The decennial census is critical to our democracy. Census data inform the allocation of federal funds, the apportionment of elected representatives, and the redistricting of state and federal election districts. When the data are inaccurate and biased in favor of certain demographics, undercounted communities lose out on crucial investments in their schools, public transit, healthcare, and much more.
Brooklyn is the hardest to count county in all of New York State, with over 80% of Brooklynites living in a hard-to-count neighborhood. In the 2010 Census, 33% of Brooklyn households did not mail back their census forms—the lowest mail return rate in the country among counties that have populations greater than 500,000.
To ensure that Brooklyn communities receive their fair share of resources—including $800 billion in federal and state grants allocated each year based on census data—Brooklyn Community Foundation is supporting local and statewide campaigns dedicated to overcoming complete count challenges.
OUR CENSUS 2020 COMMITMENT
We have partnered with Brooklyn Borough President Eric Adams to launch the Brooklyn Complete Count Committee and the #MakeBrooklynCount campaign. These efforts will expand upon the $100,000 we committed toward Census 2020 organizing: $40,000 to the New York Immigration Coalition in support of the New York Counts 2020 statewide coalition, $40,000 to the Center for Law and Social Justice in support of their NYC Black Leadership Action Coalition for Census 2020 (NYC BLAC), and $20,000 to the New York State Census Equity Fund to bolster statewide efforts.
COMPLETE COUNT CHALLENGES
For the first time since 1950, the government plans to include a citizenship question on the census survey. There is bipartisan criticism of this addition, with critics noting that not only does it add a financial burden to an already underfunded and ill-prepared agency, it jeopardizes the accuracy of the data by discouraging non-citizens and households with non-citizens from filling out the form. An estimated 400,000 Brooklynites—15% of our borough’s total population—are not citizens. In July 2018, we sent a letter to the Department of Commerce, which oversees the Census Bureau, urging them to withdraw the citizenship question, and we will continue to support efforts to remove it.
Census 2020 will also be the first time the Census Bureau captures survey responses online. More than a third of New Yorkers do not have broadband at home, so promoting internet accessibility for low-income residents, the elderly, and people with disabilities is imperative. Through partnerships with institutions such as local libraries and the YMCA, we hope to cross the digital divide by creating accessible and secure spaces for those without internet.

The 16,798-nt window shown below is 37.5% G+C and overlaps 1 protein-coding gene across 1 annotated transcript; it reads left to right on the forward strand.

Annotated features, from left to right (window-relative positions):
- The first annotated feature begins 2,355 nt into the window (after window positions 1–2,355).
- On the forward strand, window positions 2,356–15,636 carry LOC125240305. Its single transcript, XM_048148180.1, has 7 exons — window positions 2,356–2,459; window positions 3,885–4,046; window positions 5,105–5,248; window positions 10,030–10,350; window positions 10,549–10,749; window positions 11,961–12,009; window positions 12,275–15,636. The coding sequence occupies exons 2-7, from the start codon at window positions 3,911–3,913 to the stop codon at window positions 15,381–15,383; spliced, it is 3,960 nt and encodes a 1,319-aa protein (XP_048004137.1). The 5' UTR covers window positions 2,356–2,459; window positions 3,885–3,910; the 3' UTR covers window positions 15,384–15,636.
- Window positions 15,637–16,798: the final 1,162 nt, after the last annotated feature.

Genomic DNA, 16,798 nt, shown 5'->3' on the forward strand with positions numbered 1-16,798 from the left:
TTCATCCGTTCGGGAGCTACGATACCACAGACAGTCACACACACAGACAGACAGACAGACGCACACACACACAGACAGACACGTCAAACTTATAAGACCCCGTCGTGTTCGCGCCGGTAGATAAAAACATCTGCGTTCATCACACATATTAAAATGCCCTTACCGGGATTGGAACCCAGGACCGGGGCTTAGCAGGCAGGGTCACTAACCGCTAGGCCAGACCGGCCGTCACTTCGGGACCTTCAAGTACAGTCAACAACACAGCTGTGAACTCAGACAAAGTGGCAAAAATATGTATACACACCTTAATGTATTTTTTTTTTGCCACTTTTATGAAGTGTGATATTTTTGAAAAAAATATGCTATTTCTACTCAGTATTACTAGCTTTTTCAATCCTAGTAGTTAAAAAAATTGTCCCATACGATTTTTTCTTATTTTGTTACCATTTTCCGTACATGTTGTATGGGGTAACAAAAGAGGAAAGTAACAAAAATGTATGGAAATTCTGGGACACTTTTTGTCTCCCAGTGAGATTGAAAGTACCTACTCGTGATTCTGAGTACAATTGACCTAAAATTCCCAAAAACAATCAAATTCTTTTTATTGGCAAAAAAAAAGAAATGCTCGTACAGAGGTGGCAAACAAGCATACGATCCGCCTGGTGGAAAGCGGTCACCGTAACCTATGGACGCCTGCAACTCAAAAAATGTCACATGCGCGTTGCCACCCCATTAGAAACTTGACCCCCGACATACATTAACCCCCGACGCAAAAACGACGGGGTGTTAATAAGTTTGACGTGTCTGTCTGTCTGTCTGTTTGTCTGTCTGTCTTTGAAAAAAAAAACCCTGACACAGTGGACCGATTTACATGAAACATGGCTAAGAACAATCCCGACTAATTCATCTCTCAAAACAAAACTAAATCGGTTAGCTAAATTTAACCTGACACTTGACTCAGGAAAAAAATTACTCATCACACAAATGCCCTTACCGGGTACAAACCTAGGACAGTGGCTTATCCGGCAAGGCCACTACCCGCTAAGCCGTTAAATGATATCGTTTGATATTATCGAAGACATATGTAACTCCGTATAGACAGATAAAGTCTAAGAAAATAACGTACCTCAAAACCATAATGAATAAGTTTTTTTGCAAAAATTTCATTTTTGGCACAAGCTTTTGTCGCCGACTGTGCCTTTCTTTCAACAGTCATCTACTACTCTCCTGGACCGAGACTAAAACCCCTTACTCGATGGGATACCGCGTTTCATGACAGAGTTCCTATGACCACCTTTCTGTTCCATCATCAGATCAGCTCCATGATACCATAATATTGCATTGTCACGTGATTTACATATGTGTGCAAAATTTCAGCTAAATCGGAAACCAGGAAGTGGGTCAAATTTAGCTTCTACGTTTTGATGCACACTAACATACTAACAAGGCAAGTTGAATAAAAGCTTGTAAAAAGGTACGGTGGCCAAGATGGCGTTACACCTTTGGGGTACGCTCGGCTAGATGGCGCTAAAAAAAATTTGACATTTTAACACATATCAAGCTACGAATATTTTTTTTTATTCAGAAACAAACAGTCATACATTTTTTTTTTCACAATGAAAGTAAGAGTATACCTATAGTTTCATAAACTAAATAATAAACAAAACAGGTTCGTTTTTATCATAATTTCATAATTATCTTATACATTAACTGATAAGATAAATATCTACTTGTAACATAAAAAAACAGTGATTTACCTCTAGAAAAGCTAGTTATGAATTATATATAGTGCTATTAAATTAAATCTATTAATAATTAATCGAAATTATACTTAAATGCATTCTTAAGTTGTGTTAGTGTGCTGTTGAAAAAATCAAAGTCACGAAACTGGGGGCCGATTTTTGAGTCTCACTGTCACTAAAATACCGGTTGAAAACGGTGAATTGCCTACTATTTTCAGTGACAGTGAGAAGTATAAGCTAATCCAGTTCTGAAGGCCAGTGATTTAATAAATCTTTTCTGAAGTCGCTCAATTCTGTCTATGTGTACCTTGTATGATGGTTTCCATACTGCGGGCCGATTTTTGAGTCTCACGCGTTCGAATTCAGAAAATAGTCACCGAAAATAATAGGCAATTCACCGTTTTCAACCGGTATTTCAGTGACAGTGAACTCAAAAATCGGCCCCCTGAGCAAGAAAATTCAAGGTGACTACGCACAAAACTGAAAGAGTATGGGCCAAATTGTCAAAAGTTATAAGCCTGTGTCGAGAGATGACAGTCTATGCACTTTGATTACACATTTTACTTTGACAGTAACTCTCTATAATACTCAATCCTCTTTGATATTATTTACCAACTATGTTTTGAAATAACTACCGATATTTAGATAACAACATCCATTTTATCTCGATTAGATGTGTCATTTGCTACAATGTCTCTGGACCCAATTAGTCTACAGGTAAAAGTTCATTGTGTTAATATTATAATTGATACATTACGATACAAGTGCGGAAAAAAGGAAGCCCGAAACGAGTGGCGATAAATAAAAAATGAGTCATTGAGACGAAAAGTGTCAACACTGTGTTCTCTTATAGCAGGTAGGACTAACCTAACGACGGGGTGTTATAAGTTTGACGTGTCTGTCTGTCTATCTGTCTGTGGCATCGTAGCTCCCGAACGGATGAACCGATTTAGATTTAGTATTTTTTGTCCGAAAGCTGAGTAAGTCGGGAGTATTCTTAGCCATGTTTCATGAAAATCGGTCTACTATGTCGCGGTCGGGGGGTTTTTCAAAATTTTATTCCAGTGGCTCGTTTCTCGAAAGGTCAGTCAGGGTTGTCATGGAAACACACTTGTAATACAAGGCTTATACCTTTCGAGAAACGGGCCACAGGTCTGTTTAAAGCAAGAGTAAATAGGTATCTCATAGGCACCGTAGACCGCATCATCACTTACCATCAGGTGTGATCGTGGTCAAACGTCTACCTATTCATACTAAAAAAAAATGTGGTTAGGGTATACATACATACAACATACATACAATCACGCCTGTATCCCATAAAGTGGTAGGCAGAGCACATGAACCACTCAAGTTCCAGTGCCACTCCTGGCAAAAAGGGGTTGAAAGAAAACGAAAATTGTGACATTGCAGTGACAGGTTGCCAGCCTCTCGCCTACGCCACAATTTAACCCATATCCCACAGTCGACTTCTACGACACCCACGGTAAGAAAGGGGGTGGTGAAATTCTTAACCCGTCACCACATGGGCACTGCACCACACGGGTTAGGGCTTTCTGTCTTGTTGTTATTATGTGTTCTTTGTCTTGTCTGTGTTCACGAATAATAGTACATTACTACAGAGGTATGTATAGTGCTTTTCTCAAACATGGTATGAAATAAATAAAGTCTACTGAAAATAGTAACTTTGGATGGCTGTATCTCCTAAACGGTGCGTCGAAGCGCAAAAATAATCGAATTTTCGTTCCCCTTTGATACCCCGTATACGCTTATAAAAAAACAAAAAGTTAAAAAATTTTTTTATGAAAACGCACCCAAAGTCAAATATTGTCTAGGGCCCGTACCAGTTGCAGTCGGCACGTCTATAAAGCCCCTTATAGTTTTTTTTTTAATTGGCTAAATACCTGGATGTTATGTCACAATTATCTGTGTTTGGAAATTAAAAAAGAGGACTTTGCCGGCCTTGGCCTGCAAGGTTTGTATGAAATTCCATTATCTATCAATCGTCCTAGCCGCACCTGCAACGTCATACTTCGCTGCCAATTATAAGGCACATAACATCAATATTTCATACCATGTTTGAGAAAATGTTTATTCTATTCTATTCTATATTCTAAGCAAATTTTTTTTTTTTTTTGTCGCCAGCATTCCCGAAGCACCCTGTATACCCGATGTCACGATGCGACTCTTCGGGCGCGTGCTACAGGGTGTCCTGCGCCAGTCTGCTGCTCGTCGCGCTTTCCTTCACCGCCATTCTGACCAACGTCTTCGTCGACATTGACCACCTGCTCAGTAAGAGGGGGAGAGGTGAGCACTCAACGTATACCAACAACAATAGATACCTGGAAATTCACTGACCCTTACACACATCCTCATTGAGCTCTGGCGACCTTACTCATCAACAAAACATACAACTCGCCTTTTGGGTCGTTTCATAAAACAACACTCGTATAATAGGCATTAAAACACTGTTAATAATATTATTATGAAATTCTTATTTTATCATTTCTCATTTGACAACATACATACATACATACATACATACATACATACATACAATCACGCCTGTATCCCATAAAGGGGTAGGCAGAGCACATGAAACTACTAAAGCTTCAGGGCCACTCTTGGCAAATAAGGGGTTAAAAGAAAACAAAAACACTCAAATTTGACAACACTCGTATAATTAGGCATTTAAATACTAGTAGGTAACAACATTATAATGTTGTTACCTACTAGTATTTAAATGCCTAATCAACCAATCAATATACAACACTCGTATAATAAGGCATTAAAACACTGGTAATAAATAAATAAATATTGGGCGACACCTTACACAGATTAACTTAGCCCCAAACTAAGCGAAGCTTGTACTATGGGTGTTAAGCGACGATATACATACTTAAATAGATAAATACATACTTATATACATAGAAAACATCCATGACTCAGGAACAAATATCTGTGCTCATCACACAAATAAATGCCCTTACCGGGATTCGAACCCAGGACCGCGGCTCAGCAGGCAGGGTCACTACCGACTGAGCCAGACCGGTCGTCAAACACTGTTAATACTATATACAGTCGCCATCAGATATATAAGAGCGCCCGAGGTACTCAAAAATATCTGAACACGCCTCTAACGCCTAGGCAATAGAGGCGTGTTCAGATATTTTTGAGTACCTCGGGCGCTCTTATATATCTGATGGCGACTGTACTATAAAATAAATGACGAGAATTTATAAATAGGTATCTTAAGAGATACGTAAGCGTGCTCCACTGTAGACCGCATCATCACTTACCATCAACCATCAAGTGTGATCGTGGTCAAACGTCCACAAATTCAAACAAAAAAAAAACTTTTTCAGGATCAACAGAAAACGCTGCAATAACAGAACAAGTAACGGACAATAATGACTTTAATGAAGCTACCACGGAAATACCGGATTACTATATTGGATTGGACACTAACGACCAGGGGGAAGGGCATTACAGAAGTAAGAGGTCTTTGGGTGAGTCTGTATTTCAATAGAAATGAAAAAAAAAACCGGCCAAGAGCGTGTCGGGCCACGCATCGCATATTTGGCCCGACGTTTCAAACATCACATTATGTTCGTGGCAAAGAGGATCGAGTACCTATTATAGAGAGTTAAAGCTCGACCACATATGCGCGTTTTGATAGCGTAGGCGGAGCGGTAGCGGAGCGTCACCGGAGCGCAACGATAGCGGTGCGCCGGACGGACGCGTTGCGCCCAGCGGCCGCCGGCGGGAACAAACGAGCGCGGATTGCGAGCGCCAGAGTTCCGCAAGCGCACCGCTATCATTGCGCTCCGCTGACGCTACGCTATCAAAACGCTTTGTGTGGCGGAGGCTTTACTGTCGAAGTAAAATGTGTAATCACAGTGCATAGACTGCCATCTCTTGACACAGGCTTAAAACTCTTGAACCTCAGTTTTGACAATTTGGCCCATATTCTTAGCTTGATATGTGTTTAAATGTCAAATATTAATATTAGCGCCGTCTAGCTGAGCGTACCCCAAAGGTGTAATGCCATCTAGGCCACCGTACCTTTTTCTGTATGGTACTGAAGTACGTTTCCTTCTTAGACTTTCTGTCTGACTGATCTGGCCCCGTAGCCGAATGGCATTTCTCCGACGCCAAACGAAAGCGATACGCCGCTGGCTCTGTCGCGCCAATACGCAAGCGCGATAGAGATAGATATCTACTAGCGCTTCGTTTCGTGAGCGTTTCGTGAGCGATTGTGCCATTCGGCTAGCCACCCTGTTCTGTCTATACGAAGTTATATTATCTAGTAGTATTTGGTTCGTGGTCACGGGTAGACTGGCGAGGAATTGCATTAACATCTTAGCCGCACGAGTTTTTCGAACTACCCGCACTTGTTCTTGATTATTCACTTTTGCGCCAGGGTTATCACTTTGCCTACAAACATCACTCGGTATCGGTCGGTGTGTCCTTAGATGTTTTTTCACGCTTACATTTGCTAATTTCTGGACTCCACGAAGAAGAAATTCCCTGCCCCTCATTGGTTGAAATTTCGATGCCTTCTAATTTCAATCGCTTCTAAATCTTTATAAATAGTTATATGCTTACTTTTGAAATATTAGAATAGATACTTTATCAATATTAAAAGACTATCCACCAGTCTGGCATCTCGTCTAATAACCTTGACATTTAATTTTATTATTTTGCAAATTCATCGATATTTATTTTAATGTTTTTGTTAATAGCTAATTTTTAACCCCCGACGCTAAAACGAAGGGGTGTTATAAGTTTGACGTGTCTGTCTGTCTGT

BROOKLYN’S UNDERCOUNTED COMMUNITIES
Two-thirds of Brooklyn residents are renters, a category that has a traditionally low response rate. Further, renters are more likely to be low-income and Black or Latinx, skewing the data in favor of higher income white residents—a demographic that has historically been over counted.
Children under 5 and seniors are also two groups that are often undercounted. Brooklyn has the largest population of children under five in New York City. Brooklyn also has the largest senior population in New York City, with over 40% of the city’s senior-headed households relying on government assistance for more than half their income.
$40 MILLION NEEDED FOR NEW YORK STATE
Every person deserves to be counted, and to accomplish this requires collaborative action. According to research conducted by the Fiscal Policy Institute, New York State needs to invest $40 million in community-based Census 2020 efforts to secure its $73 billion share of federal funding. The Fiscal Policy Institute’s proposed funding for Brooklyn is $7.2 million—the highest out of all New York counties. This amount is more than three times the amount New York State committed statewide to community-based organizing for the 2010 Census.
Further, in a January 2019 Quinnipiac poll more than 50% of Brooklynites said that hearing from a local nonprofit organization that works in their community would make a difference in whether or not they choose to participate in the Census--a higher response than newspapers, social media, or even religious leaders as drivers of Census participation. And perhaps most critically, younger residents (18-34) — a group that tends to be the least likely to complete the Census survey — indicated the greatest trust in nonprofits as Census messengers.
We partnered with advocates from the New York Counts 2020 campaign to call on New York State’s elected officials to include a $40 million funding commitment for Census 2020 in the 2019 budget and ensure resources are directed to nonprofits on the frontlines in our communities. On March 31st, Governor Cuomo and state lawmakers reached a budget deal that included $20 million for Census outreach. Read our statement here.
If your organization is interested in being a part of the Brooklyn Complete Count Committee and #MakeBrooklynCount campaign, sign up here.
To learn more about how you can help fund our work to #MakeBrooklynCount, contact Jenny Walski, Director of Donor Engagement, at firstname.lastname@example.org 718-480-7500.